The 400 Blows was released in 1959 to much critical and commercial acclaim. Truffaut received a Best Director award from the Cannes Film Festival, the same festival that had banned him only one year earlier. The film follows the character of Antoine Doinel through his perilous misadventures in school, an unhappy home life and later reform school. The film is highly autobiographical. Both Truffaut and Doinel were only children of loveless marriages; they both committed petty crimes of theft and truancy from the military. Truffaut cast Jean-Pierre Léaud as Antoine Doinel. Léaud was just an ordinary guy who auditioned for the role after seeing a flyer. Léaud and Truffaut collaborated on several films over the years. Their most noteworthy collaboration was the continuation of the Antoine Doinel character in a series of films called "The Antoine Doinel Cycle".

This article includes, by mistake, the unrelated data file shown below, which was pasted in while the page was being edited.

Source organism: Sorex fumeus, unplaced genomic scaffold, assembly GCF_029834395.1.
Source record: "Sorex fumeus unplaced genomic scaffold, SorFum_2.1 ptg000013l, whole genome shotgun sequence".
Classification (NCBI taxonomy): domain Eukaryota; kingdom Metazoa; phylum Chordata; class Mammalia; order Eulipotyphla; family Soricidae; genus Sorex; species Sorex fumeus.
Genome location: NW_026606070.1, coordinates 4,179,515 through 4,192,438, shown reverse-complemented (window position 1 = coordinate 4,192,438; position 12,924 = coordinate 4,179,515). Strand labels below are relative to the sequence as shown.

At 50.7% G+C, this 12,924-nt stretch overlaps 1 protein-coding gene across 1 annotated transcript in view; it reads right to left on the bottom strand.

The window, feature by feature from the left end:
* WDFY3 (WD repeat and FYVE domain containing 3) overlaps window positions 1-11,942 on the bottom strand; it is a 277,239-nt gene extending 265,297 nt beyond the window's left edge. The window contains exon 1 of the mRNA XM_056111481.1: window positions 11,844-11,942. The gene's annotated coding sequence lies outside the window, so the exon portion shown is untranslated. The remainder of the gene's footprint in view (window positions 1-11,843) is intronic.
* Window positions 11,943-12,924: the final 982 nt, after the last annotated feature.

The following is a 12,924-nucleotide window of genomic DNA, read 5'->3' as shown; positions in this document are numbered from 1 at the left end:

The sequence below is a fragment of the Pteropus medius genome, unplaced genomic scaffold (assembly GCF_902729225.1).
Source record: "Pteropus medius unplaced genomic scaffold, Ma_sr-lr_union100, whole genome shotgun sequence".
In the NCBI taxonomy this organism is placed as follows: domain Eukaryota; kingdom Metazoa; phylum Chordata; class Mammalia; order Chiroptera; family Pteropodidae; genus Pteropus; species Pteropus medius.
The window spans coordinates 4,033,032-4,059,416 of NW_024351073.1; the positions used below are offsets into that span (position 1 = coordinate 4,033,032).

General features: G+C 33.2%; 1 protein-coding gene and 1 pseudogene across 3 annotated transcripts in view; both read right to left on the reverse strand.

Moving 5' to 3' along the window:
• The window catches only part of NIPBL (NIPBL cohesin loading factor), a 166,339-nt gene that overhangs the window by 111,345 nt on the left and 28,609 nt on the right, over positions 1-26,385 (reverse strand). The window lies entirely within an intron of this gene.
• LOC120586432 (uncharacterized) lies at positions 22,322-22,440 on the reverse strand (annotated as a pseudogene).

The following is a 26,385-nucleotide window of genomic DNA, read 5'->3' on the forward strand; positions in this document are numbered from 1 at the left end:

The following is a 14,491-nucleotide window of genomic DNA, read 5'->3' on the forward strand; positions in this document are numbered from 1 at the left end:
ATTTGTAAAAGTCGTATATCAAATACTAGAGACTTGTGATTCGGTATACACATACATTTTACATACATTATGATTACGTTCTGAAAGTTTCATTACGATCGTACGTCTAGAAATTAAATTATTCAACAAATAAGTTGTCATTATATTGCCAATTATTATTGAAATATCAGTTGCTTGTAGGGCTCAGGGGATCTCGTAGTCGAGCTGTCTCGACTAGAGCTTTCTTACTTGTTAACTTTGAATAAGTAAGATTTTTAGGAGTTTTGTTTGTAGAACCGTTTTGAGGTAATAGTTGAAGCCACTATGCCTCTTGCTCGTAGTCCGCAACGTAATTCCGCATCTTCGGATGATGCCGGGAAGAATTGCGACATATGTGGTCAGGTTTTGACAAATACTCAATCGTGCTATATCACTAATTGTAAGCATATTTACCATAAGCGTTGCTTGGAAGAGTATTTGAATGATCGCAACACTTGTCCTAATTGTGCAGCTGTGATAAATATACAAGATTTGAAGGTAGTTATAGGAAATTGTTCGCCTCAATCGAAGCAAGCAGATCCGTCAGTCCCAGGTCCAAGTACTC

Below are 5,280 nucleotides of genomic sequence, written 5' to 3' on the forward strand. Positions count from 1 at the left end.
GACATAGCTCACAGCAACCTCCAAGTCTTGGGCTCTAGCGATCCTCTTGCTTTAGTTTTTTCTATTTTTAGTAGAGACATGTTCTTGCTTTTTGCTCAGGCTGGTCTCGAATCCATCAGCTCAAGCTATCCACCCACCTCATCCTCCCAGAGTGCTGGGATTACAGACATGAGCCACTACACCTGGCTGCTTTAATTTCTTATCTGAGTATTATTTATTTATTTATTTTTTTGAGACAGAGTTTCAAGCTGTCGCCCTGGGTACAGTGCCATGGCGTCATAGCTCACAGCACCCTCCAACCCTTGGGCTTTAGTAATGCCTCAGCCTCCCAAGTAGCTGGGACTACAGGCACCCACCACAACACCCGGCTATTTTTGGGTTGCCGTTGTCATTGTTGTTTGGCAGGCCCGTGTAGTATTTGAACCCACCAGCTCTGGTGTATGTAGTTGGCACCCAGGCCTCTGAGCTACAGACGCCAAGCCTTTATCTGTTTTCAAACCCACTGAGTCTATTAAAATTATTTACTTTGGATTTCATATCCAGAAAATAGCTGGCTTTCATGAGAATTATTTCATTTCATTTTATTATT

The primary focus of The 400 Blows is centered on the life of a young character by the name of Antoine Doinel. This film follows this character through his troubled adolescence. He is caught in between an unstable parental relationship and an isolated youth. The film focuses on the real life events of the director, Francois Truffaut. From birth Truffaut was thrown into an undesired situation. As he was born out of wedlock, his birth had to remain a secret because of the social stigma associated with illegitimacy. He was registered as “A child born to an unknown father” in the hospital records. He was looked after by a nurse for an extended period of time. His mother eventually married and her husband Roland gave his surname, Truffaut, to Francois.